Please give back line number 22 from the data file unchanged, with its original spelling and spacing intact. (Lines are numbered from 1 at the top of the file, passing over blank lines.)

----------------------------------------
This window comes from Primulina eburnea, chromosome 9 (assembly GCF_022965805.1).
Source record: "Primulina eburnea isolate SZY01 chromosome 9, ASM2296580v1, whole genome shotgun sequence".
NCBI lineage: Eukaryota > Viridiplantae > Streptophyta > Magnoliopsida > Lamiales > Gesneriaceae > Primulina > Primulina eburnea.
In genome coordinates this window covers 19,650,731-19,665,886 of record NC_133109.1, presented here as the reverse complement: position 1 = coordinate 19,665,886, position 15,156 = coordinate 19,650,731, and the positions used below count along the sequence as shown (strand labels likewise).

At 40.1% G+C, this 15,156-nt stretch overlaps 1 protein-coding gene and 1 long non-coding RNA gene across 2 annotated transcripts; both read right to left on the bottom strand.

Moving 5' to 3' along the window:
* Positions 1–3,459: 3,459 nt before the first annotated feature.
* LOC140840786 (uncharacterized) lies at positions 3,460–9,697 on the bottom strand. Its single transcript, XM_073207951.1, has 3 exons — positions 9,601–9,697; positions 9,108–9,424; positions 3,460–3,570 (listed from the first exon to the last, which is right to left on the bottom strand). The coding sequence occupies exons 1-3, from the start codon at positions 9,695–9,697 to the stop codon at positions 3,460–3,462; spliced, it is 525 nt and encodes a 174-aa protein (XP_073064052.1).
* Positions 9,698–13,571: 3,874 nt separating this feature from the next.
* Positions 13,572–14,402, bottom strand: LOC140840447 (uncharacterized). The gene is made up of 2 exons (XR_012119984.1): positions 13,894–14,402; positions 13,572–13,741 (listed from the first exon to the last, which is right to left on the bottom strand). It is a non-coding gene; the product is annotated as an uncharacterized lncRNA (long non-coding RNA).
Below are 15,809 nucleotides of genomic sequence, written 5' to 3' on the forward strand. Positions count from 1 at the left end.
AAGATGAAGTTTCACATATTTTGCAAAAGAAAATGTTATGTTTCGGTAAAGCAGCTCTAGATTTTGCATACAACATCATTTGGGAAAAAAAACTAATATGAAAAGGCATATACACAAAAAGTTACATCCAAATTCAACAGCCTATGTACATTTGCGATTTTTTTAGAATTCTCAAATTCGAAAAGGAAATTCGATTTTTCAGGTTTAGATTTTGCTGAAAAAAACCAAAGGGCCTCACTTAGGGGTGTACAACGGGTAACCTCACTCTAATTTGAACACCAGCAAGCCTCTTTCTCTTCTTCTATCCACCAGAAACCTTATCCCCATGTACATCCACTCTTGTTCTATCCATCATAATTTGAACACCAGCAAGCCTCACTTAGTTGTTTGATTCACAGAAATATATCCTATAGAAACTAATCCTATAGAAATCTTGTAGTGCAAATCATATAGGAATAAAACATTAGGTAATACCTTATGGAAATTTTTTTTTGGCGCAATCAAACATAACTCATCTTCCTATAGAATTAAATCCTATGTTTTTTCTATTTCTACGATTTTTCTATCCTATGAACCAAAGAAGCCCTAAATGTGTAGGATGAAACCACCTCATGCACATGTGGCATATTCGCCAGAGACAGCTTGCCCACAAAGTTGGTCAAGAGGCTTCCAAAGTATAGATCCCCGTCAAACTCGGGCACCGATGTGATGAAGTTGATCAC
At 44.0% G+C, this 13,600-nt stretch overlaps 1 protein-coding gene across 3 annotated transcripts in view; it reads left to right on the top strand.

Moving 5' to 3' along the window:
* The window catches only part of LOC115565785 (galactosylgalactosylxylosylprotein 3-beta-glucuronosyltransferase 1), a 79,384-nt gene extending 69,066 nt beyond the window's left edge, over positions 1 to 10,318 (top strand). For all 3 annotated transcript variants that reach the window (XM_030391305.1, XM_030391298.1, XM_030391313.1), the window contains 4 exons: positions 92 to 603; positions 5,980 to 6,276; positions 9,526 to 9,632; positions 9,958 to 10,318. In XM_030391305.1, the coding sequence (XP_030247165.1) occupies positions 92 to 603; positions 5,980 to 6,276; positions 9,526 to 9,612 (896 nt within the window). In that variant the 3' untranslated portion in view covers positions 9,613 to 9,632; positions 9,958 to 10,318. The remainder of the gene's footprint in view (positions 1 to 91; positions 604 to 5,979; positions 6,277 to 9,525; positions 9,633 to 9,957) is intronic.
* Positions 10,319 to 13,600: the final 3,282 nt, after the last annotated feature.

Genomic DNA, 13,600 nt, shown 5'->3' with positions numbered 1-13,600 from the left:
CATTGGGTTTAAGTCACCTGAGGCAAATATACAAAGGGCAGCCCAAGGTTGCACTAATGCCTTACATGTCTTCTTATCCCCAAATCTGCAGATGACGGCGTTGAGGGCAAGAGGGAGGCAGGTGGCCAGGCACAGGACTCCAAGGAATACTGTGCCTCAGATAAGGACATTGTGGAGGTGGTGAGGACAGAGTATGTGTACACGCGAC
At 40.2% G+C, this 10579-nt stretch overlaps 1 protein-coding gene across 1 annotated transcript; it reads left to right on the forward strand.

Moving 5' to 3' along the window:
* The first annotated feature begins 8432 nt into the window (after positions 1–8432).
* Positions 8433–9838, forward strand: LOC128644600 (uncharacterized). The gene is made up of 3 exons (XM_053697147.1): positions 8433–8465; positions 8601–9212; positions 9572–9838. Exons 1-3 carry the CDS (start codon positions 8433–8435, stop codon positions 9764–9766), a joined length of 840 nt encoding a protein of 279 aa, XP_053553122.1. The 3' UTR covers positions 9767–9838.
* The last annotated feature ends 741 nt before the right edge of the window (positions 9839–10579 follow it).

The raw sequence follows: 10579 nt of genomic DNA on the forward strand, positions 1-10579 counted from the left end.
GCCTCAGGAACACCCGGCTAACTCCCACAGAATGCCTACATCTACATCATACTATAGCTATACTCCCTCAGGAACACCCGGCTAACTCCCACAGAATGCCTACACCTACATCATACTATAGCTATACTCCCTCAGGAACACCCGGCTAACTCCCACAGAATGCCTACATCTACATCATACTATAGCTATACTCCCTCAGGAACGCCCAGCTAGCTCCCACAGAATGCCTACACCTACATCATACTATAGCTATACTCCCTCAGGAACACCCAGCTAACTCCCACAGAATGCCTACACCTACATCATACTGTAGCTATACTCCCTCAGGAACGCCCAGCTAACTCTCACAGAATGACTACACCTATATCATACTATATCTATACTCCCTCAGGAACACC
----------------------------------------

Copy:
* Positions 8433–9838, forward strand: LOC128644600 (uncharacterized). The gene is made up of 3 exons (XM_053697147.1): positions 8433–8465; positions 8601–9212; positions 9572–9838. Exons 1-3 carry the CDS (start codon positions 8433–8435, stop codon positions 9764–9766), a joined length of 840 nt encoding a protein of 279 aa, XP_053553122.1. The 3' UTR covers positions 9767–9838.